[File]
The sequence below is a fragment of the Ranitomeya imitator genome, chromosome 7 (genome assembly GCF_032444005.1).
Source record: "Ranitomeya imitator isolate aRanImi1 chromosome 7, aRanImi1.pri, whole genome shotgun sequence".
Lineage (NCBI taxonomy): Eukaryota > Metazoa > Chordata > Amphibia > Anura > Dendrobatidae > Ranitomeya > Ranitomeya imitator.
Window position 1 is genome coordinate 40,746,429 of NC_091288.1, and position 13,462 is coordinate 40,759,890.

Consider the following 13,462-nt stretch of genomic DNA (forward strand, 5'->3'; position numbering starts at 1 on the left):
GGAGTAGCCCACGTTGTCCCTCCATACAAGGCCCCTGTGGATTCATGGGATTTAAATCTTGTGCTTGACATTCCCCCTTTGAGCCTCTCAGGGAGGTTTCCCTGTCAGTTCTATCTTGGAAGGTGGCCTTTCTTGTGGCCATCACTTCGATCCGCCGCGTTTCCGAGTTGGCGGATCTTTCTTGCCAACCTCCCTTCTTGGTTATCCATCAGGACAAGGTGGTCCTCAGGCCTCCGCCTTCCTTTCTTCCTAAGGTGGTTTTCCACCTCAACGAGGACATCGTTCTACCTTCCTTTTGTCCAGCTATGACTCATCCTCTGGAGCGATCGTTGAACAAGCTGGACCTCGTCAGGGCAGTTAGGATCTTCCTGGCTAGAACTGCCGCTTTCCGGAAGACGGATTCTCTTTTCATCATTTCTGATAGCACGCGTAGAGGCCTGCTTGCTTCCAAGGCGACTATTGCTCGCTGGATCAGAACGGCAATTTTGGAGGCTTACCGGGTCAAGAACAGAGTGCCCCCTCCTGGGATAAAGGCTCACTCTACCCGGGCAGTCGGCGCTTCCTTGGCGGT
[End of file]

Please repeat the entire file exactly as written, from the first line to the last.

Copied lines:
The sequence below is a fragment of the Ranitomeya imitator genome, chromosome 7 (genome assembly GCF_032444005.1).
Source record: "Ranitomeya imitator isolate aRanImi1 chromosome 7, aRanImi1.pri, whole genome shotgun sequence".
Lineage (NCBI taxonomy): Eukaryota > Metazoa > Chordata > Amphibia > Anura > Dendrobatidae > Ranitomeya > Ranitomeya imitator.
Window position 1 is genome coordinate 40,746,429 of NC_091288.1, and position 13,462 is coordinate 40,759,890.

Consider the following 13,462-nt stretch of genomic DNA (forward strand, 5'->3'; position numbering starts at 1 on the left):
GGAGTAGCCCACGTTGTCCCTCCATACAAGGCCCCTGTGGATTCATGGGATTTAAATCTTGTGCTTGACATTCCCCCTTTGAGCCTCTCAGGGAGGTTTCCCTGTCAGTTCTATCTTGGAAGGTGGCCTTTCTTGTGGCCATCACTTCGATCCGCCGCGTTTCCGAGTTGGCGGATCTTTCTTGCCAACCTCCCTTCTTGGTTATCCATCAGGACAAGGTGGTCCTCAGGCCTCCGCCTTCCTTTCTTCCTAAGGTGGTTTTCCACCTCAACGAGGACATCGTTCTACCTTCCTTTTGTCCAGCTATGACTCATCCTCTGGAGCGATCGTTGAACAAGCTGGACCTCGTCAGGGCAGTTAGGATCTTCCTGGCTAGAACTGCCGCTTTCCGGAAGACGGATTCTCTTTTCATCATTTCTGATAGCACGCGTAGAGGCCTGCTTGCTTCCAAGGCGACTATTGCTCGCTGGATCAGAACGGCAATTTTGGAGGCTTACCGGGTCAAGAACAGAGTGCCCCCTCCTGGGATAAAGGCTCACTCTACCCGGGCAGTCGGCGCTTCCTTGGCGGT